Introduction


iveWire lets you create client-server applications that run over the Internet. Using JavaScript, you can create dynamic HTML pages that process user input and maintain persistent data with the LiveWire object framework, files, and relational databases. The types of applications you can build range from internal corporate information management and intranet publishing to mass-market electronic transactions and commerce.

What you should already know

This book assumes you have some basic background, including

System requirements

LiveWire runs on Windows NT and Unix workstations (see release notes for specific Unix platform support). You must have a Netscape HyperText Transport Protocol (HTTP) server running on the workstation to run LiveWire applications.

See your Netscape representative for information on availability of LiveWire for Macintosh.
A version of LiveWire for the Macintosh is also available, but because there is no Netscape server for the MacOS, you cannot run applications. However, you can use Site Manager, and you can use the LiveWire compiler to create applications to be run on another platform with a Netscape server.

Release notes

Read the release notes for updated information on LiveWire, including known problems, how to report bugs, and other important information. LiveWire release notes are available online at

http://home.netscape.com/eng/LiveWire/relnotes
Each platform has a separate file, for example, win-1.0.html for Windows NT.

What is LiveWire?

LiveWire is an online development environment for Web site management and client-server application development. It uses JavaScript, Netscape's scripting language, to create server-based applications similar to CGI programs. Unlike CGI programs, however, LiveWire applications are closely integrated with the HTML pages that control them.

LiveWire has three major components: Site Manager and the LiveWire compiler, the LiveWire server extension, and Netscape Navigator Gold. LiveWire runs in concert with Netscape servers and is packaged both separately and together with a server. LiveWire Pro adds a Structured Query Language (SQL) database and report generator.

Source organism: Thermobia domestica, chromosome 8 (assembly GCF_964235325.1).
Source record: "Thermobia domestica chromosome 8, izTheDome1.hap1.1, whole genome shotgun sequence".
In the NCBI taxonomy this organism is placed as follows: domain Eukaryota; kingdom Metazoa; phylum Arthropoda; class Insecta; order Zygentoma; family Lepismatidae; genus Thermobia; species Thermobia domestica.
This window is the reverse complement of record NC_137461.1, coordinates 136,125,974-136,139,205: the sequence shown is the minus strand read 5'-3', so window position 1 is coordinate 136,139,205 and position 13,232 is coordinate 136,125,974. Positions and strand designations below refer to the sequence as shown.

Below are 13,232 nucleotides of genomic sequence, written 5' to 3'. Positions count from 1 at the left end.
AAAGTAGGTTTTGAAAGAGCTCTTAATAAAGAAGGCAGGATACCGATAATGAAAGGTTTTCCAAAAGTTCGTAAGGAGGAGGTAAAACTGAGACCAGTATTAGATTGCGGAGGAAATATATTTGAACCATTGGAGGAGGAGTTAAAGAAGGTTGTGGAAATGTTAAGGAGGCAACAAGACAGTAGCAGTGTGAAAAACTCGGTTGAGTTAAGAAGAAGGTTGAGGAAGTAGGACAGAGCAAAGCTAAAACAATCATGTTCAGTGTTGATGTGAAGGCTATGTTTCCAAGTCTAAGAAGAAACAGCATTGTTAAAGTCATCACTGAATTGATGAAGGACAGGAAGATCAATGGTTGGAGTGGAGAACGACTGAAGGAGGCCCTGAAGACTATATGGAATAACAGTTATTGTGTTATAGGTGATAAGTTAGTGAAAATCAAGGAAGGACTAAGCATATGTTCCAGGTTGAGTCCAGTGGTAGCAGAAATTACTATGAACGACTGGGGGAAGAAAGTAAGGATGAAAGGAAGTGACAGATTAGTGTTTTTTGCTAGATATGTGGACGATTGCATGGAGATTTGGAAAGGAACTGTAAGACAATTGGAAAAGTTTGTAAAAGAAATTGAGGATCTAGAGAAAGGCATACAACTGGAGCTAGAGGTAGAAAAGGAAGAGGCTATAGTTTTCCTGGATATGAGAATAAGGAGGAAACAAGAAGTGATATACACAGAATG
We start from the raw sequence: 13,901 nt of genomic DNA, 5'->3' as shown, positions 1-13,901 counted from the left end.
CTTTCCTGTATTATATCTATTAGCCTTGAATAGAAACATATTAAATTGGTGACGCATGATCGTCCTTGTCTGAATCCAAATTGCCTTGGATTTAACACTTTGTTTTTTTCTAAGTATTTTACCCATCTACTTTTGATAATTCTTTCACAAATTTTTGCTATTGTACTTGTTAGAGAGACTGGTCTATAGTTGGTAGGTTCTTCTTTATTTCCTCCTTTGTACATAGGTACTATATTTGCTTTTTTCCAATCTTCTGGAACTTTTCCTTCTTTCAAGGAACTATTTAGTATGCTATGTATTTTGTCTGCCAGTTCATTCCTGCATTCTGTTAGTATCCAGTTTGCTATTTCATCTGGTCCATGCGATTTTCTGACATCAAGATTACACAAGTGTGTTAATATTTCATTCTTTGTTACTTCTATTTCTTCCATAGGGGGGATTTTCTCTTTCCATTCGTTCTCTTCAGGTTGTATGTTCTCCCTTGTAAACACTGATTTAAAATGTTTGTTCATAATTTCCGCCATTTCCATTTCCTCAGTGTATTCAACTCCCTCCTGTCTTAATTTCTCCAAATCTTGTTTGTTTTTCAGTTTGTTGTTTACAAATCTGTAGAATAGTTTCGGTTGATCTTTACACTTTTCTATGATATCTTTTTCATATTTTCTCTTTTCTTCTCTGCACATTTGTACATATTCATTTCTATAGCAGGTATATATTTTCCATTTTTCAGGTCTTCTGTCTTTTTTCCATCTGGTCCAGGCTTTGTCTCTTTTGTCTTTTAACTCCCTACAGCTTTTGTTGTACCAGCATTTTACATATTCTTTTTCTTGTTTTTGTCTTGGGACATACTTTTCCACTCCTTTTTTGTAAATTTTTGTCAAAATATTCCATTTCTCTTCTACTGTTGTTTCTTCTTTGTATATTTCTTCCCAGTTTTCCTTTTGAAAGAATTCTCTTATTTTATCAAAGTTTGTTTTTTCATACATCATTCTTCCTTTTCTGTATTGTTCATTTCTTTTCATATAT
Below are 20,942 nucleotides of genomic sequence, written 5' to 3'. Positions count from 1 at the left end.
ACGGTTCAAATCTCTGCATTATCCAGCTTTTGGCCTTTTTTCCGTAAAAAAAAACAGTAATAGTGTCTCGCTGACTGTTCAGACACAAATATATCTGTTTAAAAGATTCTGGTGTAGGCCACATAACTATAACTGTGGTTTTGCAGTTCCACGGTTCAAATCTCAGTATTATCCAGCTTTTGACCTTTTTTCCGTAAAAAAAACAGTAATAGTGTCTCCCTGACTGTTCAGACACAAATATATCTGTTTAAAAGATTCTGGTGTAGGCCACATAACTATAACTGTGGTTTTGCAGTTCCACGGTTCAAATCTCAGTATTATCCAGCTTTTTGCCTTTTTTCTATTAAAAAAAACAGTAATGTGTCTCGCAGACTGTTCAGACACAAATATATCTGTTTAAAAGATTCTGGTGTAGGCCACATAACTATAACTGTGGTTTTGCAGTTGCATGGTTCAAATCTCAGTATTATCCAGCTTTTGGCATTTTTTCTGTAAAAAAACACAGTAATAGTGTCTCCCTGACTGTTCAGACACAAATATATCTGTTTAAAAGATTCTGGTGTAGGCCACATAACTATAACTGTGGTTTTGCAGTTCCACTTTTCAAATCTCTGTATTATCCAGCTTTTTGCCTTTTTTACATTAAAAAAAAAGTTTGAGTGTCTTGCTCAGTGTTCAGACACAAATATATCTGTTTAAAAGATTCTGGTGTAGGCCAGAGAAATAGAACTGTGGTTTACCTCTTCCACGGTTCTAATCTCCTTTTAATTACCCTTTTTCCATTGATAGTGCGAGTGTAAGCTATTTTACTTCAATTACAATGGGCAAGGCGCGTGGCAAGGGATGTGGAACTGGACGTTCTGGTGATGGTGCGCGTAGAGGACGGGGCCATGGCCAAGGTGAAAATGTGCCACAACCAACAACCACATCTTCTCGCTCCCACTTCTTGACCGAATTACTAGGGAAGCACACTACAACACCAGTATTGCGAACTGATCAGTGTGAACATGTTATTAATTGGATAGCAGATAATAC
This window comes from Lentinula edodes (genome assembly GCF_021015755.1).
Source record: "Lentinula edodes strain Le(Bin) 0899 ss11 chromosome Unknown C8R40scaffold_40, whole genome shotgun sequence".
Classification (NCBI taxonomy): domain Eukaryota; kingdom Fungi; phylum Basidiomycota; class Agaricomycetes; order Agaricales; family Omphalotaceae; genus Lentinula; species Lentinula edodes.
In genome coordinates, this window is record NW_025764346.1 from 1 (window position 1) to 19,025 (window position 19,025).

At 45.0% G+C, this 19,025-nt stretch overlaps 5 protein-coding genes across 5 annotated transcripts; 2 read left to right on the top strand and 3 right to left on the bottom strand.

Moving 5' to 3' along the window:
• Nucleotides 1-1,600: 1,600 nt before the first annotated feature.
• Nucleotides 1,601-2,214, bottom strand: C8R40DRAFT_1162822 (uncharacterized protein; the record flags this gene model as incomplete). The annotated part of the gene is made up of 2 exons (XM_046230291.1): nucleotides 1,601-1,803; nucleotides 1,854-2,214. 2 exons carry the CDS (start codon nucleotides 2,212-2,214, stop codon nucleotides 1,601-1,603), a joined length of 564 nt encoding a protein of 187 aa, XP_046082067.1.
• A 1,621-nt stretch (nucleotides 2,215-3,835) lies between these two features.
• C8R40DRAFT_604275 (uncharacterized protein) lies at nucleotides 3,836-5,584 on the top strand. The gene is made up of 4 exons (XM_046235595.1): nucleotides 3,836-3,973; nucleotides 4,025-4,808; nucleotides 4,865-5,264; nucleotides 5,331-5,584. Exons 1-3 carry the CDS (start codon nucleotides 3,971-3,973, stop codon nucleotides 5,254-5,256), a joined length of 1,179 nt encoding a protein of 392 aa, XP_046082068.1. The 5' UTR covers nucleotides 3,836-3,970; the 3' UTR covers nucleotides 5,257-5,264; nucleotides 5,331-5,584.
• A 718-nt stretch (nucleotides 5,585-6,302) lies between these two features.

Site Manager and LiveWire compiler

Site Manager is the main graphical interface for LiveWire application developers and Web masters. Site Manager provides

LiveWire server extension

The LiveWire server extension works in concert with a Netscape server to run applications, creating interactive Web pages. The LiveWire server extension is built into Netscape version 2.0 servers.

The LiveWire server extension provides

Navigator Gold

Navigator Gold is an edition of Netscape Navigator that provides a WYSIWYG ("what you see is what you get") interface for creating and editing HTML pages, including the ability to edit JavaScript statements embedded in HTML.

For more information on using Navigator Gold to create and edit Web pages, see the Navigator Gold Authoring Guide.

LiveWire Pro

LiveWire Pro adds two components to the basic LiveWire set: a SQL database server and Crystal Reports report generator. If you do not already have a database server, LiveWire Pro gives you the capability to create database applications. Crystal Reports lets you generate HTML reports from your database. These two components have their own documentation.

Document conventions

LiveWire runs on Unix, Windows NT, and Macintosh operating systems; the information here applies to all versions. File and directory paths are given in Windows format (with backslashes separating directory names). For Unix versions, the directory paths are the same, except slashes instead of backslashes separate directories.

This book uses Uniform Resource Locators (URLs) of the form

http://server.domain/path/file.html
In these URLs, server represents the name of the server on which you are running LiveWire, such as "research1" or "www," and domain represents your Internet domain name, such as "netscape.com" or "uiuc.edu." In general, items in italics in URLs are variables, and items in normal Courier font are literals.

This book uses the following typographical conventions: